Tara Inn, located in Port Jefferson, was opened by local entrepreneur Joe Higgins in 1977 and has been family-run ever since. The family estimates the building to be around 100 years old and said there was a four lane bowling alley in the basement at one point. Several employees have even claimed to have seen the ghost of a woman walk across the basement kitchen.

Higgins named the pub after one of his daughters, who is a Port Jefferson village justice. The Irish pub is known for its old-fashioned menu that includes a $2 quarter-pounder burger and $10 lobster.

Gunther's Tap Room

Credit: Bruce Gilbert

Gunther's Tap Room in Northport has a long history in the town dating back to the prohibition era, when it housed a speakeasy in the basement. Beatnick author Jack Kerouac was also known to frequent the bar in the '50's and '60s.

A fire broke out in Gunther's in May 2017, destroying the interior and damaging several apartments in the building. However, the current owners have pledged to rebuild the bar and restore as many features as possible, including the original bartop and taps.

Hendrick's Tavern

Credit: Newsday / Thomas A. Ferrara

George Washington toured Long Island in 1790 and a handful of the spots where he slept and ate are still around today. The first president stopped for a meal to thank those who had helped him during the Revolutionary War at what is now known as Hendrick's Tavern in Roslyn.

Library Cafe

Credit: Danielle Finkelstein

As its name suggests, the building that currently serves as Library Cafe in Farmingdale originated as one of the village's two public library buildings until a new branch was opened on Merritts Road in 1994. The Lessings family purchased the building and opened a restaurant in 2000, and continues to serve an eclectic menu of American fare and literature-themed cocktails.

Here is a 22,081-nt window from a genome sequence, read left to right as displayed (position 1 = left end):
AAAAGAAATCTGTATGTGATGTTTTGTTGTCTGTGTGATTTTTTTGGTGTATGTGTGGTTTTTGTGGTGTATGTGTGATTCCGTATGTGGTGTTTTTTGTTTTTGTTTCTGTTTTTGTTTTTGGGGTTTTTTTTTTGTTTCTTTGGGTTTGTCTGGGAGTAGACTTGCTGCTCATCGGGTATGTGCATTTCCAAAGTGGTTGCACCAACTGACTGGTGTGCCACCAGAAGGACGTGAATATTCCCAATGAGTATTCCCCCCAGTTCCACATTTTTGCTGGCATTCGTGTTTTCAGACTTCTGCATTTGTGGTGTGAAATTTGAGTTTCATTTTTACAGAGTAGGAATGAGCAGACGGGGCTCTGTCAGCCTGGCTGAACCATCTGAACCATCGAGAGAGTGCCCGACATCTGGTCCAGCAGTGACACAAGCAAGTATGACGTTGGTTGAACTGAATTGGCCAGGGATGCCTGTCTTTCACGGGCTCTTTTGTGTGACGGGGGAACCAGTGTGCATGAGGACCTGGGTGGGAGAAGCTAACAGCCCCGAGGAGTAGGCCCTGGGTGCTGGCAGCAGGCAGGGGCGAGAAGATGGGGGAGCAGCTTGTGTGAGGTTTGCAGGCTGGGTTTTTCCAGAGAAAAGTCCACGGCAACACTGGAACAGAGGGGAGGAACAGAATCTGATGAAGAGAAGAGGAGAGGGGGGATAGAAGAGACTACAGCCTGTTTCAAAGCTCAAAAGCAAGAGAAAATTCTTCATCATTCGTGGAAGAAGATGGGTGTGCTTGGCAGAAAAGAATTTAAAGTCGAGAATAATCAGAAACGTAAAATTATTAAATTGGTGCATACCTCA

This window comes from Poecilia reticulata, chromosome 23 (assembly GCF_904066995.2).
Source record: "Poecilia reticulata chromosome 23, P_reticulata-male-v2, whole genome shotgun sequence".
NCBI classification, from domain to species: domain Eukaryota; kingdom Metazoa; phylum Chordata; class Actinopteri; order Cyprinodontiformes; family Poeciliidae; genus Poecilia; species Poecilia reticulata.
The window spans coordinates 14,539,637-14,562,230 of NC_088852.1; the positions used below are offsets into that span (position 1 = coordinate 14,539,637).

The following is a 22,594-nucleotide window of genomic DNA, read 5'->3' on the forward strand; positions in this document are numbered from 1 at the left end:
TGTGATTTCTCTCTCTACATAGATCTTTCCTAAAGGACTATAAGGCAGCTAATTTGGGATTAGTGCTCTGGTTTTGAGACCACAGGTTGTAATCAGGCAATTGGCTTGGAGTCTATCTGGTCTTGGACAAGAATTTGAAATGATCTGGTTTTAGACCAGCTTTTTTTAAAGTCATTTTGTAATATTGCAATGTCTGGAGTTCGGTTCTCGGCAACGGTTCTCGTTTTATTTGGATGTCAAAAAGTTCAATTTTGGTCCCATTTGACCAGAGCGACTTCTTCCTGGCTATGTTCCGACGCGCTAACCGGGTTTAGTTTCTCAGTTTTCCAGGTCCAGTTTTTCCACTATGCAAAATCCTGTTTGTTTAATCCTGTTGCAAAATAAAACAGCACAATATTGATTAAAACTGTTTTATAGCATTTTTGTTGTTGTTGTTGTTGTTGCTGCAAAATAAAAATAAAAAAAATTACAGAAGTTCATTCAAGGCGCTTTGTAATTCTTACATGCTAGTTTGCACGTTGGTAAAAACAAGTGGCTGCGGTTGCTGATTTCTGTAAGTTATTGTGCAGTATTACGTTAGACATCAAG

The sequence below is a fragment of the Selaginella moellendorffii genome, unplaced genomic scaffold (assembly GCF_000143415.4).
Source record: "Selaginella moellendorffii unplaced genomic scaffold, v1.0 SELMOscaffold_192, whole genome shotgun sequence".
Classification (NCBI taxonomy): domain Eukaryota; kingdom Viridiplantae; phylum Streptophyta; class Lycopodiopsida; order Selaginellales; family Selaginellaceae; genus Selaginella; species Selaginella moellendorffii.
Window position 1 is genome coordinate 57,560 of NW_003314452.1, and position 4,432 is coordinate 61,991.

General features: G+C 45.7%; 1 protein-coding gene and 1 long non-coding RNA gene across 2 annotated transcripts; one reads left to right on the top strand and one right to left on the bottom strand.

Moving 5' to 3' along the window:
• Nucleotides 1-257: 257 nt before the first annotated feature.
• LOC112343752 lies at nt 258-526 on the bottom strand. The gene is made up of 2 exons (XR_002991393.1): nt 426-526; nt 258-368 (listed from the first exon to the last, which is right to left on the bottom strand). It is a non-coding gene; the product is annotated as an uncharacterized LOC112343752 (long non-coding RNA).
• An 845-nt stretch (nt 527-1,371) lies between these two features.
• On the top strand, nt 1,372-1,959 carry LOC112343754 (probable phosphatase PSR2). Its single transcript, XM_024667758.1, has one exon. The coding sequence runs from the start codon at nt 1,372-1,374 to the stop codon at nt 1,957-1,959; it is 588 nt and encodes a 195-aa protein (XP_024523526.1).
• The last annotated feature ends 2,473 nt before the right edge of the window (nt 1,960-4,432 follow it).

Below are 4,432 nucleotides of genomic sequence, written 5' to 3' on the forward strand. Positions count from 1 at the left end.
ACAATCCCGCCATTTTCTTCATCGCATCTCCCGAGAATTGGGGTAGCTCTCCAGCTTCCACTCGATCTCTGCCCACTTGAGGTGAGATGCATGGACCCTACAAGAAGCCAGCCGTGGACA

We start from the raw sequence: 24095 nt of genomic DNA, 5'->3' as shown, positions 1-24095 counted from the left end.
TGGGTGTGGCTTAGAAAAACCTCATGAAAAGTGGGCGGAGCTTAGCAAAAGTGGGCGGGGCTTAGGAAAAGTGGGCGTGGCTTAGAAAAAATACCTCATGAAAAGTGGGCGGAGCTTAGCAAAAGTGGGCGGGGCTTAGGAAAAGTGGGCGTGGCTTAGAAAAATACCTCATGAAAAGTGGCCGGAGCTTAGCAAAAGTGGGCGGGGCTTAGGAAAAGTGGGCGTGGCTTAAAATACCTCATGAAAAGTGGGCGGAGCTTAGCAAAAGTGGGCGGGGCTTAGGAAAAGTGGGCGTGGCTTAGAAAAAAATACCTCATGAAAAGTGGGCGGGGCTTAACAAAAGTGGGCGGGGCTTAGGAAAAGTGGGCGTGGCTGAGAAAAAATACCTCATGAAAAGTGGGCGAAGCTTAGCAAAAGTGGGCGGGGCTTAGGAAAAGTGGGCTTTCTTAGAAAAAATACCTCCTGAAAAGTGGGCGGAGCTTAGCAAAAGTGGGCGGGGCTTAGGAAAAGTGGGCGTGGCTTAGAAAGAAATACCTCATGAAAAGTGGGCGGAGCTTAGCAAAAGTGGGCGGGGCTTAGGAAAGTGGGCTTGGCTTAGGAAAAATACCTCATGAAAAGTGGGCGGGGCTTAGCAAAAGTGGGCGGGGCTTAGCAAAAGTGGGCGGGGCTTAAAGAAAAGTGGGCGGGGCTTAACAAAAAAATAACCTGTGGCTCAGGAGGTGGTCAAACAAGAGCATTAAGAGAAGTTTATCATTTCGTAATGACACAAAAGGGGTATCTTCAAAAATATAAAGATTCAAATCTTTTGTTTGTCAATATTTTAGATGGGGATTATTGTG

Maine Maid Inn/One North

Credit: Maine Maid Inn

The Maine Maid Inn, seen here in this photo from the 1850s, began life as a colonial farmhouse in 1789 and was owned by the first-ever Long Island Rail Road president, Valentine Hicks. Located in Jericho, the house was a stop on the Underground Railroad where former slaves were hidden during their journey to freedom.

Credit: Daniel Brennan

The former Maine Maid Inn was turned into One North, a Mediterranean style eatery in Jericho, in 2017. The restaurant is currently owned by restauranteur Anthony Scotto.

Milleridge Inn

Credit: Jericho Public Library Archives

Although the Milleridge Inn is currently a restaurant, it was originally the home of Elias Hicks and Jemima Seaman, who began serving travelers to Jericho in 1783. According to the restaurant's website, the Hicks family allowed travelers to stay overnight, free of charge.

Credit: Barry Sloan

The Milleridge Inn, seen here in 2015, continues to serve as a restaurant and event space for weddings, bar mitzvahs and more.

Roe Tavern

Credit: Newsday / Bob Luckey

Roe Tavern, seen here in 1982, is famous on Long Island due to its connection to one of America's founding fathers. George Washington documented spending the night at the house of "Capt. Roe, which is tolerably decent with obliging people in it" during his visit to Long Island in April 1790, following the end of the Revolutionary War.